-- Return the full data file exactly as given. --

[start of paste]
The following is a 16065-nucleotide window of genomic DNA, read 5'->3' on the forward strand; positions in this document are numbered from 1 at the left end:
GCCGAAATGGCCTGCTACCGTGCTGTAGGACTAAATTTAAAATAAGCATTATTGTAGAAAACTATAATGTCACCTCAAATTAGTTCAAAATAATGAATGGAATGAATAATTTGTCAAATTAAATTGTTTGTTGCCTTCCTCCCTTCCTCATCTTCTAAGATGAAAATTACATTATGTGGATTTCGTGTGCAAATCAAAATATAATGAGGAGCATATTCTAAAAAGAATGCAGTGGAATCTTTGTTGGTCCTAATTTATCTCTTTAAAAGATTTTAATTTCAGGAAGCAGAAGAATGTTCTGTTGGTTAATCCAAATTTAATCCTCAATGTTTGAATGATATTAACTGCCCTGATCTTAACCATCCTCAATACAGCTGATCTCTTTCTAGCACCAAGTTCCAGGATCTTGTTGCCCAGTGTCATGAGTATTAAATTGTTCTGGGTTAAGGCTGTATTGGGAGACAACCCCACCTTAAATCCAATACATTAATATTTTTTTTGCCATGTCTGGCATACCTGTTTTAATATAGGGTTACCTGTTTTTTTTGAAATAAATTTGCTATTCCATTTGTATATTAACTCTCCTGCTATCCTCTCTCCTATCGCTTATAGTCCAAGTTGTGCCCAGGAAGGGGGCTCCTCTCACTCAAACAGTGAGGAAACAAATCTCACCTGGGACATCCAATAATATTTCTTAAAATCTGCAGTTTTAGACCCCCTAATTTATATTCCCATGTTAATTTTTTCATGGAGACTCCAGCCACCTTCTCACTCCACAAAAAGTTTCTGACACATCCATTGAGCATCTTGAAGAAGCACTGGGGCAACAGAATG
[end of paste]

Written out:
The following is a 16065-nucleotide window of genomic DNA, read 5'->3' on the forward strand; positions in this document are numbered from 1 at the left end:
GCCGAAATGGCCTGCTACCGTGCTGTAGGACTAAATTTAAAATAAGCATTATTGTAGAAAACTATAATGTCACCTCAAATTAGTTCAAAATAATGAATGGAATGAATAATTTGTCAAATTAAATTGTTTGTTGCCTTCCTCCCTTCCTCATCTTCTAAGATGAAAATTACATTATGTGGATTTCGTGTGCAAATCAAAATATAATGAGGAGCATATTCTAAAAAGAATGCAGTGGAATCTTTGTTGGTCCTAATTTATCTCTTTAAAAGATTTTAATTTCAGGAAGCAGAAGAATGTTCTGTTGGTTAATCCAAATTTAATCCTCAATGTTTGAATGATATTAACTGCCCTGATCTTAACCATCCTCAATACAGCTGATCTCTTTCTAGCACCAAGTTCCAGGATCTTGTTGCCCAGTGTCATGAGTATTAAATTGTTCTGGGTTAAGGCTGTATTGGGAGACAACCCCACCTTAAATCCAATACATTAATATTTTTTTTGCCATGTCTGGCATACCTGTTTTAATATAGGGTTACCTGTTTTTTTTGAAATAAATTTGCTATTCCATTTGTATATTAACTCTCCTGCTATCCTCTCTCCTATCGCTTATAGTCCAAGTTGTGCCCAGGAAGGGGGCTCCTCTCACTCAAACAGTGAGGAAACAAATCTCACCTGGGACATCCAATAATATTTCTTAAAATCTGCAGTTTTAGACCCCCTAATTTATATTCCCATGTTAATTTTTTCATGGAGACTCCAGCCACCTTCTCACTCCACAAAAAGTTTCTGACACATCCATTGAGCATCTTGAAGAAGCACTGGGGCAACAGAATG